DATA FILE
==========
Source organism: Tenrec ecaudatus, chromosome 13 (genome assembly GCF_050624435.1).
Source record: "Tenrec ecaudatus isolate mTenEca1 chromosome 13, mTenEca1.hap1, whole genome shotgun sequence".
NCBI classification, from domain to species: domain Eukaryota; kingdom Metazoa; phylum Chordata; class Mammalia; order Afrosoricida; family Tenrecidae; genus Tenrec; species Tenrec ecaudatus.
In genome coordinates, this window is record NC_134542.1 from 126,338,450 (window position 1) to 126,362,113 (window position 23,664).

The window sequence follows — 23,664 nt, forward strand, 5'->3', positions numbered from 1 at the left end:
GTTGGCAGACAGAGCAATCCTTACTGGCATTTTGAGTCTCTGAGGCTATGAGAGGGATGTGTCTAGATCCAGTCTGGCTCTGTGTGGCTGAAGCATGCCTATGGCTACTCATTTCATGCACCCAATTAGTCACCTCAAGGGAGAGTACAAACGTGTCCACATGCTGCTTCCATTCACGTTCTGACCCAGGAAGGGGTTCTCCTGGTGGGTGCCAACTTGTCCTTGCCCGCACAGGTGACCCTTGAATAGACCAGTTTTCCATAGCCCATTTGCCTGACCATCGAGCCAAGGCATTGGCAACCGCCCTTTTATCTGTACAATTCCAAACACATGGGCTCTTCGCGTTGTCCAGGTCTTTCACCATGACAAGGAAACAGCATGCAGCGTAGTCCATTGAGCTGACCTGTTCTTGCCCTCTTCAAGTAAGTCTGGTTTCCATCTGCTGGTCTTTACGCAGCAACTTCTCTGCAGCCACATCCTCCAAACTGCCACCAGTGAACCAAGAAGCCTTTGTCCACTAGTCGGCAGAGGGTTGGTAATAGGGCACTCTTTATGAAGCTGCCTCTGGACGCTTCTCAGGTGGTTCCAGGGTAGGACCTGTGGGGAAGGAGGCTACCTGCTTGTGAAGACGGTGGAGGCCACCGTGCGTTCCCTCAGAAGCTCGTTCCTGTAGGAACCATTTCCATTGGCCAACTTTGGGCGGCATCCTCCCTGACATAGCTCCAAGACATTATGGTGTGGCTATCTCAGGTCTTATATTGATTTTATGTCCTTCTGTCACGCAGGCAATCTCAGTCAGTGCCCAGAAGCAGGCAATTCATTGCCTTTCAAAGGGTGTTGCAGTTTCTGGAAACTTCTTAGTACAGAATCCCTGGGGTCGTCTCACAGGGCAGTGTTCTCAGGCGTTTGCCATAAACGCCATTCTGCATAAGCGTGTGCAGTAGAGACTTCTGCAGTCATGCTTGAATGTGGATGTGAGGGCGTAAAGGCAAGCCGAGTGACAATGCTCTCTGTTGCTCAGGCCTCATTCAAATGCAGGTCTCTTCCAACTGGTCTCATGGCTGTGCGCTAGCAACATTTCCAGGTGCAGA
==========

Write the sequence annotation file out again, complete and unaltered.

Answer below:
Source organism: Tenrec ecaudatus, chromosome 13 (genome assembly GCF_050624435.1).
Source record: "Tenrec ecaudatus isolate mTenEca1 chromosome 13, mTenEca1.hap1, whole genome shotgun sequence".
NCBI classification, from domain to species: domain Eukaryota; kingdom Metazoa; phylum Chordata; class Mammalia; order Afrosoricida; family Tenrecidae; genus Tenrec; species Tenrec ecaudatus.
In genome coordinates, this window is record NC_134542.1 from 126,338,450 (window position 1) to 126,362,113 (window position 23,664).

The window sequence follows — 23,664 nt, forward strand, 5'->3', positions numbered from 1 at the left end:
GTTGGCAGACAGAGCAATCCTTACTGGCATTTTGAGTCTCTGAGGCTATGAGAGGGATGTGTCTAGATCCAGTCTGGCTCTGTGTGGCTGAAGCATGCCTATGGCTACTCATTTCATGCACCCAATTAGTCACCTCAAGGGAGAGTACAAACGTGTCCACATGCTGCTTCCATTCACGTTCTGACCCAGGAAGGGGTTCTCCTGGTGGGTGCCAACTTGTCCTTGCCCGCACAGGTGACCCTTGAATAGACCAGTTTTCCATAGCCCATTTGCCTGACCATCGAGCCAAGGCATTGGCAACCGCCCTTTTATCTGTACAATTCCAAACACATGGGCTCTTCGCGTTGTCCAGGTCTTTCACCATGACAAGGAAACAGCATGCAGCGTAGTCCATTGAGCTGACCTGTTCTTGCCCTCTTCAAGTAAGTCTGGTTTCCATCTGCTGGTCTTTACGCAGCAACTTCTCTGCAGCCACATCCTCCAAACTGCCACCAGTGAACCAAGAAGCCTTTGTCCACTAGTCGGCAGAGGGTTGGTAATAGGGCACTCTTTATGAAGCTGCCTCTGGACGCTTCTCAGGTGGTTCCAGGGTAGGACCTGTGGGGAAGGAGGCTACCTGCTTGTGAAGACGGTGGAGGCCACCGTGCGTTCCCTCAGAAGCTCGTTCCTGTAGGAACCATTTCCATTGGCCAACTTTGGGCGGCATCCTCCCTGACATAGCTCCAAGACATTATGGTGTGGCTATCTCAGGTCTTATATTGATTTTATGTCCTTCTGTCACGCAGGCAATCTCAGTCAGTGCCCAGAAGCAGGCAATTCATTGCCTTTCAAAGGGTGTTGCAGTTTCTGGAAACTTCTTAGTACAGAATCCCTGGGGTCGTCTCACAGGGCAGTGTTCTCAGGCGTTTGCCATAAACGCCATTCTGCATAAGCGTGTGCAGTAGAGACTTCTGCAGTCATGCTTGAATGTGGATGTGAGGGCGTAAAGGCAAGCCGAGTGACAATGCTCTCTGTTGCTCAGGCCTCATTCAAATGCAGGTCTCTTCCAACTGGTCTCATGGCTGTGCGCTAGCAACATTTCCAGGTGCAGA